Franklin West | EurekAlert!
Further information:
http://www.uga.edu

More articles from Life Sciences:

nachricht Cryo-electron microscopy achieves unprecedented resolution using new computational methods
24.03.2017 | DOE/Lawrence Berkeley National Laboratory

nachricht How cheetahs stay fit and healthy
24.03.2017 | Forschungsverbund Berlin e.V.

All articles from Life Sciences >>>

The most recent press releases about innovation >>>

Die letzten 5 Focus-News des innovations-reports im Überblick:

Im Focus: Giant Magnetic Fields in the Universe

Astronomers from Bonn and Tautenburg in Thuringia (Germany) used the 100-m radio telescope at Effelsberg to observe several galaxy clusters. At the edges of these large accumulations of dark matter, stellar systems (galaxies), hot gas, and charged particles, they found magnetic fields that are exceptionally ordered over distances of many million light years. This makes them the most extended magnetic fields in the universe known so far.

The results will be published on March 22 in the journal „Astronomy & Astrophysics“.

Galaxy clusters are the largest gravitationally bound structures in the universe. With a typical extent of about 10 million light years, i.e. 100 times the...

Im Focus: Tracing down linear ubiquitination

Researchers at the Goethe University Frankfurt, together with partners from the University of Tübingen in Germany and Queen Mary University as well as Francis Crick Institute from London (UK) have developed a novel technology to decipher the secret ubiquitin code.

Ubiquitin is a small protein that can be linked to other cellular proteins, thereby controlling and modulating their functions. The attachment occurs in many...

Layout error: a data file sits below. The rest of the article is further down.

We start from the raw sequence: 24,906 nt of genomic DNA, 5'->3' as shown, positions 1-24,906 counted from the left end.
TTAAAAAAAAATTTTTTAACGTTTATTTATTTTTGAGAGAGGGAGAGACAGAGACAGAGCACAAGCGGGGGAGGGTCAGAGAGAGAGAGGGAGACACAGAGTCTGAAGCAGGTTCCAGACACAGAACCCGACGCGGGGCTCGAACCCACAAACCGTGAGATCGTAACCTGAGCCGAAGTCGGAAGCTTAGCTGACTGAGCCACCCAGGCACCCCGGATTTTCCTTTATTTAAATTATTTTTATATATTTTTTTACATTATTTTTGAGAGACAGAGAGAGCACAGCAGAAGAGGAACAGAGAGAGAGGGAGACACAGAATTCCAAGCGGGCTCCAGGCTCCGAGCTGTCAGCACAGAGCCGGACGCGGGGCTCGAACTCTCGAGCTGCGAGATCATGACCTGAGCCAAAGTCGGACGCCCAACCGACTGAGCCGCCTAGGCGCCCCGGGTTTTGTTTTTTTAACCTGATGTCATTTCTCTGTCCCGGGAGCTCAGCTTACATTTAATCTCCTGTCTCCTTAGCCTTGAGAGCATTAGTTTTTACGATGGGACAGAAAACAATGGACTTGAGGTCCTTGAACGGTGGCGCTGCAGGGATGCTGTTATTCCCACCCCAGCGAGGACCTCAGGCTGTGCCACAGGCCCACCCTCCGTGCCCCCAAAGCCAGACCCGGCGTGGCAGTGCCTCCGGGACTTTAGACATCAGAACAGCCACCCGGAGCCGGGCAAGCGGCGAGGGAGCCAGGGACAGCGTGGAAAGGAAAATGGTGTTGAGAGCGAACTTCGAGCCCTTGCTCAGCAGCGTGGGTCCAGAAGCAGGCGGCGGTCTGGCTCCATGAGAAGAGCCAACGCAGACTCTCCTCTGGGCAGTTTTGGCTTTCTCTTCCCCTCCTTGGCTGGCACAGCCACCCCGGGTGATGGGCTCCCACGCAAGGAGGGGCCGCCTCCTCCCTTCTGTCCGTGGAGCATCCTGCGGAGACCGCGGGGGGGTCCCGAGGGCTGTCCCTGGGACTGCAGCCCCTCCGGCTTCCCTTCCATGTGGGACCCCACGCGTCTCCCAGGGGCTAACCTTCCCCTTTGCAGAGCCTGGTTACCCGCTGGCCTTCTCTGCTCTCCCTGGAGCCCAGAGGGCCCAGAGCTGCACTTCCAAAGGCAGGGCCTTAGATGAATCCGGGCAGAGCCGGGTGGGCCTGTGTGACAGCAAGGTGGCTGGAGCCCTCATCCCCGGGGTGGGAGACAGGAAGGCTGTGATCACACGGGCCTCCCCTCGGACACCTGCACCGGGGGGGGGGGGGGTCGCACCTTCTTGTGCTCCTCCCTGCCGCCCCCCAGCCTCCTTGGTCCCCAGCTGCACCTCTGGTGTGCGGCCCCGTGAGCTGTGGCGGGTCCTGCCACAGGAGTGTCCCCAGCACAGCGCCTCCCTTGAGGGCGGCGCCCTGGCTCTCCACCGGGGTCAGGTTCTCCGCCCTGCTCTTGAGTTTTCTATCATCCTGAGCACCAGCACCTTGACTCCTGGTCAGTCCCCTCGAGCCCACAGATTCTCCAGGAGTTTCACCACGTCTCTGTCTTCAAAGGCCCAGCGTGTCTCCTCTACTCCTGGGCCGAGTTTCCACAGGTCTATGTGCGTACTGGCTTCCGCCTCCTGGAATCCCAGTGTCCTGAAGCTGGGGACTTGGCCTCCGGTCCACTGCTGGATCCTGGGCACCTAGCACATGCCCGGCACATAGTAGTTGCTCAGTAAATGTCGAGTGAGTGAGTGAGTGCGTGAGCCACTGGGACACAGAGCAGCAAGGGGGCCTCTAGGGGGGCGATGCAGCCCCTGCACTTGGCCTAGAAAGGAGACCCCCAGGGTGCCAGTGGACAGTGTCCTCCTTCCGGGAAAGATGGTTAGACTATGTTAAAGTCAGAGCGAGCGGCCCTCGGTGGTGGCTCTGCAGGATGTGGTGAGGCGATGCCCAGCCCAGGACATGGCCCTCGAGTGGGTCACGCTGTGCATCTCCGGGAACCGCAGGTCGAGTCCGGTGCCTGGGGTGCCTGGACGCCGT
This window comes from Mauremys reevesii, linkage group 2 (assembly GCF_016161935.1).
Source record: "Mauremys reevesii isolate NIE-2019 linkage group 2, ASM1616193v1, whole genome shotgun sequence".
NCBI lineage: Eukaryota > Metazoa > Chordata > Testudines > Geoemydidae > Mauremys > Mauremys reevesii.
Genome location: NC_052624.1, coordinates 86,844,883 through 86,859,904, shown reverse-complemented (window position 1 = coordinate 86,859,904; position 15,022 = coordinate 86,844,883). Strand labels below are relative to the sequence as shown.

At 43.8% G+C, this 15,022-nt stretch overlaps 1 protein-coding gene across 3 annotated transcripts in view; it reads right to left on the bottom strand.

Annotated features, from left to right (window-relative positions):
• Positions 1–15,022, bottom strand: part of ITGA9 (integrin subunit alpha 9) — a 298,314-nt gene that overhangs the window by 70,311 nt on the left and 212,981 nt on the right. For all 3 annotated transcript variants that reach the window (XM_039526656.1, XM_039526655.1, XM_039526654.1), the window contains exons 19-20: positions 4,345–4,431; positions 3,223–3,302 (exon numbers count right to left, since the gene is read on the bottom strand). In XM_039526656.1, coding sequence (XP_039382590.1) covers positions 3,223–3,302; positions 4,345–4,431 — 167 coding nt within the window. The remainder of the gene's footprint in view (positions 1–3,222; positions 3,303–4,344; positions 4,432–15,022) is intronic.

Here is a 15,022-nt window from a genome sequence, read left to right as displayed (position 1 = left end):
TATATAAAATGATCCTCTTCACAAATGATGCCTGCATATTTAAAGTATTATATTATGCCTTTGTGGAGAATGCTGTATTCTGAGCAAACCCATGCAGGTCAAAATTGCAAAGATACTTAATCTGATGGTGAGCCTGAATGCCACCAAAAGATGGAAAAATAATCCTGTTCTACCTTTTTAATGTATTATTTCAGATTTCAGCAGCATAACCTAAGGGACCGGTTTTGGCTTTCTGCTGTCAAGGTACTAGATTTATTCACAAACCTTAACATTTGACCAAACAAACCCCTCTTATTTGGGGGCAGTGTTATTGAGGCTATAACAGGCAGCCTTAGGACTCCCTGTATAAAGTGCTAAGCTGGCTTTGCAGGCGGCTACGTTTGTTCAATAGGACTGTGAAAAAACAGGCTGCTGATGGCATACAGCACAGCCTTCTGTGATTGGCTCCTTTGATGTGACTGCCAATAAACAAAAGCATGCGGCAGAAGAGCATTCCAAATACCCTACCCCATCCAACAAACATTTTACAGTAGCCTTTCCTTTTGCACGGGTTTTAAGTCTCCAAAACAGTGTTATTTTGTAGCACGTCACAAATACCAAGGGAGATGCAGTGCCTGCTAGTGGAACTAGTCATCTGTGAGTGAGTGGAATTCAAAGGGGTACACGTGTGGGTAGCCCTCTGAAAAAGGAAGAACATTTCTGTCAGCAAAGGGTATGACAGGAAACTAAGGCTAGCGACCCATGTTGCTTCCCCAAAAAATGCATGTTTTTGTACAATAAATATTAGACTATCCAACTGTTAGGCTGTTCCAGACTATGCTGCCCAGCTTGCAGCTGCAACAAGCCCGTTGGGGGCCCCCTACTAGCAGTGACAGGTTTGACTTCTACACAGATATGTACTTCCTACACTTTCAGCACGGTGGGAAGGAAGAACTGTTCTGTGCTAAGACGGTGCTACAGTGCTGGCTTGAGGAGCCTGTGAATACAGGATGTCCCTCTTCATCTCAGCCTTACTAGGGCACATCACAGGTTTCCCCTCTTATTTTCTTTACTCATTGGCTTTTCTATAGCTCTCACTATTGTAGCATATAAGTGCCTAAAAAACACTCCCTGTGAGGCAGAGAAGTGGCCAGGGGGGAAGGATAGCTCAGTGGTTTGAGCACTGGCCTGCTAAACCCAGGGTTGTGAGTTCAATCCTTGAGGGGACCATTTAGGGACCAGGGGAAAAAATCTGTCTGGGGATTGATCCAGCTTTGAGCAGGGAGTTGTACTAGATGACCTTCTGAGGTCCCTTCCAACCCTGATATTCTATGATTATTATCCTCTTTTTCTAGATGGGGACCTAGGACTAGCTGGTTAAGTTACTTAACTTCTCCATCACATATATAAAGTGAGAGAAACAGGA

Im Focus: Perovskite edges can be tuned for optoelectronic performance

Layered 2D material improves efficiency for solar cells and LEDs

In the eternal search for next generation high-efficiency solar cells and LEDs, scientists at Los Alamos National Laboratory and their partners are creating...

Im Focus: Polymer-coated silicon nanosheets as alternative to graphene: A perfect team for nanoelectronics

Silicon nanosheets are thin, two-dimensional layers with exceptional optoelectronic properties very similar to those of graphene. Albeit, the nanosheets are less stable. Now researchers at the Technical University of Munich (TUM) have, for the first time ever, produced a composite material combining silicon nanosheets and a polymer that is both UV-resistant and easy to process. This brings the scientists a significant step closer to industrial applications like flexible displays and photosensors.

Silicon nanosheets are thin, two-dimensional layers with exceptional optoelectronic properties very similar to those of graphene. Albeit, the nanosheets are...

Im Focus: Researchers Imitate Molecular Crowding in Cells

Enzymes behave differently in a test tube compared with the molecular scrum of a living cell. Chemists from the University of Basel have now been able to simulate these confined natural conditions in artificial vesicles for the first time. As reported in the academic journal Small, the results are offering better insight into the development of nanoreactors and artificial organelles.

Enzymes behave differently in a test tube compared with the molecular scrum of a living cell. Chemists from the University of Basel have now been able to...

All Focus news of the innovation-report >>>

Anzeige

Anzeige

Event News

International Land Use Symposium ILUS 2017: Call for Abstracts and Registration open

20.03.2017 | Event News

CONNECT 2017: International congress on connective tissue

14.03.2017 | Event News

ICTM Conference: Turbine Construction between Big Data and Additive Manufacturing

07.03.2017 | Event News

 
Latest News

Argon is not the 'dope' for metallic hydrogen

24.03.2017 | Materials Sciences

Astronomers find unexpected, dust-obscured star formation in distant galaxy

24.03.2017 | Physics and Astronomy

Gravitational wave kicks monster black hole out of galactic core

24.03.2017 | Physics and Astronomy

VideoLinks
B2B-VideoLinks
More VideoLinks >>>